Danielle Weisberg

Frustrated by friends who didn’t share her passion for the news, Danielle Weisberg joined forces with longtime friend Carly Zakin to create theSkimm, a digital newsletter for millennials.

Katie Orenstein

Noting how few women were viewed as experts or opinion-makers in their fields, Katie Orenstein founded the OpEd Project in 2008 to ensure women (and their priorities) shape discussion on important issues.

Nicolette Mason

Body-positive blogger Nicolette Mason has become a leader in creating and celebrating fashion for women of all sizes and shapes.

Death of Flora Lewis, “the world’s greatest correspondent”

June 2, 2002
“More and more people are coming to realize that they can choose their history. What a wonderful time to have been able to watch up close!”

“The Factory Girl’s Danger” published in The Outlook

April 15, 1911

“No, we've got to keep on working, no matter what the danger.  It's work or starve.  That's all there is to it."

Death of writer Sarah Brandstein Smith, “Queen of the shundroman"

April 29, 1968
“Sarah B. Smith is the most beloved Jewish newspaperwoman, the first who ever served as a reporter on a Jewish paper, and the one who has triumphantly overcome the misgivings of editors who mistrusted the abilities of a mere woman writer.”

Fredrica Wechsler, 1929 - 2014

My mother was no shrinking violet. After a few weeks at home following the wedding, she got a job at the Gary Welfare Department, where she went on home visits and discovered Gary’s devastatingly impoverished African-American community. I am sure that this was a pivotal moment for her—and she never turned back.

Yael Arad

Yael Arad celebrated an unprecedented victory in 1992 when she won the Olympic silver medal for judo, making her the first Israeli Olympic medalist for any sport.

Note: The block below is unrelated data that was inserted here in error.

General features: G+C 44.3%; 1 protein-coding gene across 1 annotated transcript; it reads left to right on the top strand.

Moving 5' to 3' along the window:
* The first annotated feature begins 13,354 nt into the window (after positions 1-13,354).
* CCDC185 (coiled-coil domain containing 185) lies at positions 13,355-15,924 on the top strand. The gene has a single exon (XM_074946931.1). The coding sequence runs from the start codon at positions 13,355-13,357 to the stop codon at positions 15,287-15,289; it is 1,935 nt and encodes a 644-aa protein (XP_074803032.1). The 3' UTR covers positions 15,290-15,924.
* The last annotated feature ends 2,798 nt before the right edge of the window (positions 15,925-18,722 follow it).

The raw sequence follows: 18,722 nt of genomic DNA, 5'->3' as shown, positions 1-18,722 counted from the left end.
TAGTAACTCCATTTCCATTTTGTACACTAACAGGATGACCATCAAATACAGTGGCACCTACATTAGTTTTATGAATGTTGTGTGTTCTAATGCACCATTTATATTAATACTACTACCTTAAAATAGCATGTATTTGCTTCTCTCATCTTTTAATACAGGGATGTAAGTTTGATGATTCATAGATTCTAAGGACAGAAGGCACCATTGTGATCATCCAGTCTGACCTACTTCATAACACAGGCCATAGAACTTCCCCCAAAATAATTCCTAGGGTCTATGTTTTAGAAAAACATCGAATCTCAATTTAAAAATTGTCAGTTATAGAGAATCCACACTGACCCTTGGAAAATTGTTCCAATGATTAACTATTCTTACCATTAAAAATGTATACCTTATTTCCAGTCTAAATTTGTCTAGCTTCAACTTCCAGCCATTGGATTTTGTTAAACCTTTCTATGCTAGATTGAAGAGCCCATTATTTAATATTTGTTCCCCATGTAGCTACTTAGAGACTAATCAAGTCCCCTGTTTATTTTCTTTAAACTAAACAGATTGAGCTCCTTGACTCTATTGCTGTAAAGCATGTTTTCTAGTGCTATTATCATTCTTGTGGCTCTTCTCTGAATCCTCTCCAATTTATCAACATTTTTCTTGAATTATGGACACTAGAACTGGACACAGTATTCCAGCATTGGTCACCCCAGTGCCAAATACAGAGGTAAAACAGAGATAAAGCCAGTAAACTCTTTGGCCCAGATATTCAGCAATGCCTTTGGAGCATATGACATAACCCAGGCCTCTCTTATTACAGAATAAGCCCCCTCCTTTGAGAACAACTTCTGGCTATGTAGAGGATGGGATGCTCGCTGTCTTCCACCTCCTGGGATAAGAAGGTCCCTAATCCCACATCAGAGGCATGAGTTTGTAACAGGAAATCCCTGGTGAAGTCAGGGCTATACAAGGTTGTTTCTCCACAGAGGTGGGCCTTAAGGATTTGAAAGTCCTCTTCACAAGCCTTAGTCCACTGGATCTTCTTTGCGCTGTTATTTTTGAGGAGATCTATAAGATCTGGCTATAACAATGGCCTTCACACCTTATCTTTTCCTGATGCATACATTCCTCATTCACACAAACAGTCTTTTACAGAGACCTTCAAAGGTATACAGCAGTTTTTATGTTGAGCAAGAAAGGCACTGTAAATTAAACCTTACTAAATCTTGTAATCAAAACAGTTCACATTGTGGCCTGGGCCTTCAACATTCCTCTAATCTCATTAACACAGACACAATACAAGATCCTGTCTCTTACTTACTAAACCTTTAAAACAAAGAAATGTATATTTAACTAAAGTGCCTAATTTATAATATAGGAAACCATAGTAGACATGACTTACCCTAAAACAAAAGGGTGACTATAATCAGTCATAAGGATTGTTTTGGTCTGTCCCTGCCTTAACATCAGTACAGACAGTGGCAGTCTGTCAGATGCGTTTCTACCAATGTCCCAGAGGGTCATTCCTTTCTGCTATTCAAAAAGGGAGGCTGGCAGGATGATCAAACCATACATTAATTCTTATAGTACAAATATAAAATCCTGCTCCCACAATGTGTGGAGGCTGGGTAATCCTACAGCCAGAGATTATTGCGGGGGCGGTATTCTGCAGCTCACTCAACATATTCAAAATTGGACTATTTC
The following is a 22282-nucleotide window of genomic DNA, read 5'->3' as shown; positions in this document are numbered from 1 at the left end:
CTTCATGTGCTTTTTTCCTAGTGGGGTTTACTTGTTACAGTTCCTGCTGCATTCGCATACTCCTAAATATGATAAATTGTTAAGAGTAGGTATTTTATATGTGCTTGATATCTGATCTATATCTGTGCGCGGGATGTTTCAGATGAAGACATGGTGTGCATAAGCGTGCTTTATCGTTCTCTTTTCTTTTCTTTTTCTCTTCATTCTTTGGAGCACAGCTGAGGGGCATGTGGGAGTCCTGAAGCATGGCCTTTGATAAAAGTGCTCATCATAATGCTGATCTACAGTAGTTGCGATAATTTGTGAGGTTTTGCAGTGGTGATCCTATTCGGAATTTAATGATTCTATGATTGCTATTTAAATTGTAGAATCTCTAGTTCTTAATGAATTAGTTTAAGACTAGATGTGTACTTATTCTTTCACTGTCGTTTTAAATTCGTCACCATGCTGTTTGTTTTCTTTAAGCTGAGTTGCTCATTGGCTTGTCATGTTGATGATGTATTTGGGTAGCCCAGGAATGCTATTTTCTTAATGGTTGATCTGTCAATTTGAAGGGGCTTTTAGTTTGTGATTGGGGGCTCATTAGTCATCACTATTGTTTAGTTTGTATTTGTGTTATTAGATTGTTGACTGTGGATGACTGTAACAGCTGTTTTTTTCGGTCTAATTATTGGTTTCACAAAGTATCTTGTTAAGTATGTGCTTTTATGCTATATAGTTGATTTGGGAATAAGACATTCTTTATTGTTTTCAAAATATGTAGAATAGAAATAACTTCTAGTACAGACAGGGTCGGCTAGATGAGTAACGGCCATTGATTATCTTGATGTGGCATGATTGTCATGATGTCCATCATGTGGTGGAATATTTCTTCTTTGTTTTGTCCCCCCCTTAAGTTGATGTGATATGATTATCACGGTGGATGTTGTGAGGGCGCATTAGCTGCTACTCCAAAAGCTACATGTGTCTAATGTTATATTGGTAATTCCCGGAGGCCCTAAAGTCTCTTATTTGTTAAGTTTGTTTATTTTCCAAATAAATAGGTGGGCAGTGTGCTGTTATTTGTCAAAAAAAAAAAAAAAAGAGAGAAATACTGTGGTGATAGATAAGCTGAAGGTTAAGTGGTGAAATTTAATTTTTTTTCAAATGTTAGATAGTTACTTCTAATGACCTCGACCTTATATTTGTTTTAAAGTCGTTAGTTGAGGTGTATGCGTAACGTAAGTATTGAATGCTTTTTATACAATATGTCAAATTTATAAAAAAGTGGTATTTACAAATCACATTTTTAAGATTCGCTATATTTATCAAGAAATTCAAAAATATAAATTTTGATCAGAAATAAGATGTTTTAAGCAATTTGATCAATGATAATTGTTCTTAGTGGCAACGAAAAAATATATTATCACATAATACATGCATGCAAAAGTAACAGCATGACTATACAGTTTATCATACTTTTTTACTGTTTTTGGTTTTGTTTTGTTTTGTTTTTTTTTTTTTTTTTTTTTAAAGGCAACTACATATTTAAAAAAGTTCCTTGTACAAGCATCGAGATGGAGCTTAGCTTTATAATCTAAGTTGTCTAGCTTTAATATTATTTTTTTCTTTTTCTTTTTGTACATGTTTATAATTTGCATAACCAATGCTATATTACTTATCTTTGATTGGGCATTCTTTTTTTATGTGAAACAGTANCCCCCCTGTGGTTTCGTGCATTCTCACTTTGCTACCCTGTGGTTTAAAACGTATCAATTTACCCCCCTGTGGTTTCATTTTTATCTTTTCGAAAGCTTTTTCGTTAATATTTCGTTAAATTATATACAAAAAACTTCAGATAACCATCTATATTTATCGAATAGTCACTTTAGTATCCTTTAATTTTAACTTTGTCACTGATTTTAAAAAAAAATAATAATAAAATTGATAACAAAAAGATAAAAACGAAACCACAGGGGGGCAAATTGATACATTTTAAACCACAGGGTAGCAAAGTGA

Annie Londonderry

A symbol of women’s growing independence at the turn of the twentieth century, Annie “Londonderry” Kopchovsky became the first woman cyclist to circle the globe in 1895.

Dana Jacobson

Dana Jacobson has showed resilience in her career as a sportscaster, transitioning from television to radio while remaining a trusted female anchor in a male-dominated field.

Bonnie Bernstein

One of the most accomplished female sportscasters in history, Bonnie Bernstein combines her role as on-air journalist with her work behind the scenes as vice president of Campus Insiders, a leading media platform for college sports.

Jane Eisner

In 2008 Jane Eisner became editor-in-chief of the Forward, making her the paper’s first female head in its 111-year history.

Emily Bazelon

From cyberbullying to abortion rights, reporter Emily Bazelon has tackled controversial legal issues for Slate and the New York Times Magazine.

Jill Abramson

As the first female executive editor of the New York Times from 2011–2014, Jill Abramson fought to change the newspaper’s culture, mentoring female reporters, choosing female bureau chiefs and focusing more attention on stories about race and gender issues.